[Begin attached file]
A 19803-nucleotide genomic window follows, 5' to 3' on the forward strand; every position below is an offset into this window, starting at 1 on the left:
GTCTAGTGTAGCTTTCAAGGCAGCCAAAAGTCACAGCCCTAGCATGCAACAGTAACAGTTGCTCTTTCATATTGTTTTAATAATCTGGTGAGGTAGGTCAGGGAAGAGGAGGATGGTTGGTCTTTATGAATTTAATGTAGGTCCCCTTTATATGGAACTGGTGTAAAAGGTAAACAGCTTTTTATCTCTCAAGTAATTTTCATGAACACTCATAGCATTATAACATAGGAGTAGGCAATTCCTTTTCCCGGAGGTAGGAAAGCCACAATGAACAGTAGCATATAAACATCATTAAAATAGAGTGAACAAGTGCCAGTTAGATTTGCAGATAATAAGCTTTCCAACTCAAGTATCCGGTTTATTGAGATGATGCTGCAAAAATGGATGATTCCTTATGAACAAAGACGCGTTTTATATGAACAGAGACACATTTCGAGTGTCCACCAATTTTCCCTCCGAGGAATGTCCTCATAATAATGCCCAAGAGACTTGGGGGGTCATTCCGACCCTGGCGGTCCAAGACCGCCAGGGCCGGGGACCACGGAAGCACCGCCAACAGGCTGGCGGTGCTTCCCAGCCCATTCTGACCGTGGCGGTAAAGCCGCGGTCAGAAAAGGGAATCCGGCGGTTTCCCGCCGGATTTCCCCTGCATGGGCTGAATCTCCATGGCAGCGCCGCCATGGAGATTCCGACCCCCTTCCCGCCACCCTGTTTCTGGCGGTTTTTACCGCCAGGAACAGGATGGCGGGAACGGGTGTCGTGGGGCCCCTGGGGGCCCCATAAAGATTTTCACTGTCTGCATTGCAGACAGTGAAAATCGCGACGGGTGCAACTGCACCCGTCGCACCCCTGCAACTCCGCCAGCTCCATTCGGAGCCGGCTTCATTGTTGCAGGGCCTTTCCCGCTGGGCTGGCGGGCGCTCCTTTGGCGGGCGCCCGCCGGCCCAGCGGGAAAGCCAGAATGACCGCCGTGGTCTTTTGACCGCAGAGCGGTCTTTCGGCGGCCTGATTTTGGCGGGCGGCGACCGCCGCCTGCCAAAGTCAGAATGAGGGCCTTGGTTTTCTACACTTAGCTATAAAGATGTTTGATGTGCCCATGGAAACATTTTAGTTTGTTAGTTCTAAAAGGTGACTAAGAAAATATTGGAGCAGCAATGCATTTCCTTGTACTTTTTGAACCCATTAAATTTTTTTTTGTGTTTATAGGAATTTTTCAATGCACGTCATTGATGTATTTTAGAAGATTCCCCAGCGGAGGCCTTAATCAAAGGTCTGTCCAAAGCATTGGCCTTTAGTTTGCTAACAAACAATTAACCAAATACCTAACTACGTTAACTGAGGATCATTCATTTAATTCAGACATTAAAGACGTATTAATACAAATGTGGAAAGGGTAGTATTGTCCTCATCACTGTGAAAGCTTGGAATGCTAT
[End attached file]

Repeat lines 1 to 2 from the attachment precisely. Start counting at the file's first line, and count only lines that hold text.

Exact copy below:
A 19803-nucleotide genomic window follows, 5' to 3' on the forward strand; every position below is an offset into this window, starting at 1 on the left:
GTCTAGTGTAGCTTTCAAGGCAGCCAAAAGTCACAGCCCTAGCATGCAACAGTAACAGTTGCTCTTTCATATTGTTTTAATAATCTGGTGAGGTAGGTCAGGGAAGAGGAGGATGGTTGGTCTTTATGAATTTAATGTAGGTCCCCTTTATATGGAACTGGTGTAAAAGGTAAACAGCTTTTTATCTCTCAAGTAATTTTCATGAACACTCATAGCATTATAACATAGGAGTAGGCAATTCCTTTTCCCGGAGGTAGGAAAGCCACAATGAACAGTAGCATATAAACATCATTAAAATAGAGTGAACAAGTGCCAGTTAGATTTGCAGATAATAAGCTTTCCAACTCAAGTATCCGGTTTATTGAGATGATGCTGCAAAAATGGATGATTCCTTATGAACAAAGACGCGTTTTATATGAACAGAGACACATTTCGAGTGTCCACCAATTTTCCCTCCGAGGAATGTCCTCATAATAATGCCCAAGAGACTTGGGGGGTCATTCCGACCCTGGCGGTCCAAGACCGCCAGGGCCGGGGACCACGGAAGCACCGCCAACAGGCTGGCGGTGCTTCCCAGCCCATTCTGACCGTGGCGGTAAAGCCGCGGTCAGAAAAGGGAATCCGGCGGTTTCCCGCCGGATTTCCCCTGCATGGGCTGAATCTCCATGGCAGCGCCGCCATGGAGATTCCGACCCCCTTCCCGCCACCCTGTTTCTGGCGGTTTTTACCGCCAGGAACAGGATGGCGGGAACGGGTGTCGTGGGGCCCCTGGGGGCCCCATAAAGATTTTCACTGTCTGCATTGCAGACAGTGAAAATCGCGACGGGTGCAACTGCACCCGTCGCACCCCTGCAACTCCGCCAGCTCCATTCGGAGCCGGCTTCATTGTTGCAGGGCCTTTCCCGCTGGGCTGGCGGGCGCTCCTTTGGCGGGCGCCCGCCGGCCCAGCGGGAAAGCCAGAATGACCGCCGTGGTCTTTTGACCGCAGAGCGGTCTTTCGGCGGCCTGATTTTGGCGGGCGGCGACCGCCGCCTGCCAAAGTCAGAATGAGGGCCTTGGTTTTCTACACTTAGCTATAAAGATGTTTGATGTGCCCATGGAAACATTTTAGTTTGTTAGTTCTAAAAGGTGACTAAGAAAATATTGGAGCAGCAATGCATTTCCTTGTACTTTTTGAACCCATTAAATTTTTTTTTGTGTTTATAGGAATTTTTCAATGCACGTCATTGATGTATTTTAGAAGATTCCCCAGCGGAGGCCTTAATCAAAGGTCTGTCCAAAGCATTGGCCTTTAGTTTGCTAACAAACAATTAACCAAATACCTAACTACGTTAACTGAGGATCATTCATTTAATTCAGACATTAAAGACGTATTAATACAAATGTGGAAAGGGTAGTATTGTCCTCATCACTGTGAAAGCTTGGAATGCTAT